Alphabet subsidiary Google has contracted for 61 MW of solar power with Duke Energy, the largest utility in the US, to power its North Carolina data centers.
While utility-scale renewable power purchase agreements are common for Google, this is the solar power contract that’s big enough for an entire data center. “This is the first time that we’re purchasing solar power in enough volume to power one of our data centers,” Gary Demasi, who oversees data center energy and location strategy at Google, wrote in a blog post.
The company has multiple data centers on its campus in Lenoir. The first data center there was constructed in 2007, and six years later the company announced an expansion project.
Google became the first customer of Duke’s recently established program to sell renewable energy to large customers, which is not surprising because the cloud giant led the effort to put pressure on the utility to establish the program in the first place.
The program, announced last year, established a special renewable energy tariff that allows big users, such as Google, or Facebook and Apple, both of whom also have massive data centers in North Carolina, to buy renewable energy from the utility without imposing additional costs on its other customers.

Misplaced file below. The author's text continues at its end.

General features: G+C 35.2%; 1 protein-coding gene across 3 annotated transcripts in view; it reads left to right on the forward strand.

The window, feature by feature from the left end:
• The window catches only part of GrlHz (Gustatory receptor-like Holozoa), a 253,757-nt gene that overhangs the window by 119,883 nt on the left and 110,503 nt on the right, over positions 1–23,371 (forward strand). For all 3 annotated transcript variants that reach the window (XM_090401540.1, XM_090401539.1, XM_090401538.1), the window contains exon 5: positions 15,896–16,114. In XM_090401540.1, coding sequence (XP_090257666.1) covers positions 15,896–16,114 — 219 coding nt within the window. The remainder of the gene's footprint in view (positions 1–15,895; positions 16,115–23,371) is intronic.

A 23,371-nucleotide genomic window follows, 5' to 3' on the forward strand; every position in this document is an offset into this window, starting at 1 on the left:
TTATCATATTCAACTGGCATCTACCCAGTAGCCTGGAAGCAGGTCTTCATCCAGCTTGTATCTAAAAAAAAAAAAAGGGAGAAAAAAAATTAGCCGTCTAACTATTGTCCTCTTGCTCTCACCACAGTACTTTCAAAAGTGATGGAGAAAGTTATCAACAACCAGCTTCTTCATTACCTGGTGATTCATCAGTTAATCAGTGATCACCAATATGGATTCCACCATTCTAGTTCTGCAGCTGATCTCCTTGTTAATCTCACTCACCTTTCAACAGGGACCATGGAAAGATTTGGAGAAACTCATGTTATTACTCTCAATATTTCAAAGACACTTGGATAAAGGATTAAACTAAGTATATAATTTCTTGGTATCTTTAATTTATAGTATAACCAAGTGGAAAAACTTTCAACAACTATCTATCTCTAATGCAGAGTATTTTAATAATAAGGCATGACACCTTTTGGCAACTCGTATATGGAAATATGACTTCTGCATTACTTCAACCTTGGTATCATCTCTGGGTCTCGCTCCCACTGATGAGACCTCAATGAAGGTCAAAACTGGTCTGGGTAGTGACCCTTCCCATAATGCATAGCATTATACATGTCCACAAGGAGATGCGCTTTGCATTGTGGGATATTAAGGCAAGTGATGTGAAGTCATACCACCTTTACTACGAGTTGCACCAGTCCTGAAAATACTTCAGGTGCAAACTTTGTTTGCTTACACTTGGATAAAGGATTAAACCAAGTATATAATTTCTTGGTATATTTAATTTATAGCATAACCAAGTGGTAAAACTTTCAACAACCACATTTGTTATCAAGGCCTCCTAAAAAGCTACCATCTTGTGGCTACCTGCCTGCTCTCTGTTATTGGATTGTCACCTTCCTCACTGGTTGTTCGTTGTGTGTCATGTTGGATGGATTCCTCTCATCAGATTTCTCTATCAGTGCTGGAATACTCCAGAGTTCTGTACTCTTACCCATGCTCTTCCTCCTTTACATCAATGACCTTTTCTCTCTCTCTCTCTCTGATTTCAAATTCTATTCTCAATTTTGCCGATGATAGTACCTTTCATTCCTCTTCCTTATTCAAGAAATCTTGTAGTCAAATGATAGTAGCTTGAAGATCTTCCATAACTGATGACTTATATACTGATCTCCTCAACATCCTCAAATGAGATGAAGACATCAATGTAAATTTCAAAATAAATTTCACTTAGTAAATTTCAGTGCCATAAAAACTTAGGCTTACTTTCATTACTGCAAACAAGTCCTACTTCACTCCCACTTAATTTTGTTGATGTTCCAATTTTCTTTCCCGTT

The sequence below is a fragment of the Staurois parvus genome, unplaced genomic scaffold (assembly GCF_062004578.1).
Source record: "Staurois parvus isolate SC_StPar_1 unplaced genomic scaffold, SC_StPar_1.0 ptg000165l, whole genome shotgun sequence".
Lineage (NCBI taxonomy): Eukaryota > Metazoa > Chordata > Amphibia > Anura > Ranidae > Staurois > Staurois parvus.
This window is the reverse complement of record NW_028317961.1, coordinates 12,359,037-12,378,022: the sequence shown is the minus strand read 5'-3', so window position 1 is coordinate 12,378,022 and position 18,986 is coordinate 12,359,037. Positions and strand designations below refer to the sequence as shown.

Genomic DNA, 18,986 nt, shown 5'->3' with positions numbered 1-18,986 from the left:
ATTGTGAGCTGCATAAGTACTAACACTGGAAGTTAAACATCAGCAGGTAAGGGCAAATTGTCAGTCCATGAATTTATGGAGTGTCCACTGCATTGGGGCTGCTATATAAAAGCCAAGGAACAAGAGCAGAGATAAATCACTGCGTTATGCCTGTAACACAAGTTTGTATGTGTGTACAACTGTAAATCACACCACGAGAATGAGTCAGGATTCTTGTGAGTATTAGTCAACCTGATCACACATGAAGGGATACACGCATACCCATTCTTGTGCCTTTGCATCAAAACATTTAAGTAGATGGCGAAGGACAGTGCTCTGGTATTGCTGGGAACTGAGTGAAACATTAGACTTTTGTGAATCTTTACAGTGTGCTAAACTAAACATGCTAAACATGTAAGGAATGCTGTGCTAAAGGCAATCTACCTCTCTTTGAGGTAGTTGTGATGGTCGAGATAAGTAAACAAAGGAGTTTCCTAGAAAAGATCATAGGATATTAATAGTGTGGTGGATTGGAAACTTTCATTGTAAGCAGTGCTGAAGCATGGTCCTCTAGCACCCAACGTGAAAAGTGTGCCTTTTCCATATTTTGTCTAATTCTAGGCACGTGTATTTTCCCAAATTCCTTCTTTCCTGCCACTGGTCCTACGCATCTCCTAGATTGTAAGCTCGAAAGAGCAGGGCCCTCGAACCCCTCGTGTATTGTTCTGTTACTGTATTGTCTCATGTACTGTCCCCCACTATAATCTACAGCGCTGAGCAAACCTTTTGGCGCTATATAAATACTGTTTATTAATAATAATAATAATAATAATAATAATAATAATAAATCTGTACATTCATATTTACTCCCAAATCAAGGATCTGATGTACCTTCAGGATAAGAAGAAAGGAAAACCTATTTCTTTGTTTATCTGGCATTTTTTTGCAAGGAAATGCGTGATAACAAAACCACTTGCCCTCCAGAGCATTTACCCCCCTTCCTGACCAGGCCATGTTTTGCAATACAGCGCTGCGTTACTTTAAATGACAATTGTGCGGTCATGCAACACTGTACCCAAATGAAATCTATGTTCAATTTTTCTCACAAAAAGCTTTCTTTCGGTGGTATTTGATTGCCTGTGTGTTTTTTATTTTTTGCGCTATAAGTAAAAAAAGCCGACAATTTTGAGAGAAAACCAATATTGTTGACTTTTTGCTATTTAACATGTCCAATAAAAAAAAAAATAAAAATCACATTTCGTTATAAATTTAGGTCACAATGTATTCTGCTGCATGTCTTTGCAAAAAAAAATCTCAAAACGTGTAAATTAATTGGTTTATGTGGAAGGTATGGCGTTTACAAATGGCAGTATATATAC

The lack of established business and regulatory structures for large-capacity renewable energy products in many states has been one of the biggest barriers to powering more large-scale facilities, such as data centers, with renewables.
Only ten states have such programs today, according to Demasi.
To go around these limitations, companies have had to set up complex schemes, including, in Google’s case, registering a subsidiary as an energy company so it can buy and sell renewable energy on the wholesale market.
Google’s solar energy in North Carolina will come from a future 61-MW solar farm expected to be built by a developer called Rutherford Farms.
Last week, Amazon Web Services, Google’s biggest rival in the cloud infrastructure services market, announced a power purchase agreement with a developer of a 100 MW wind farm in Ohio to offset energy consumption of its East Coast data centers.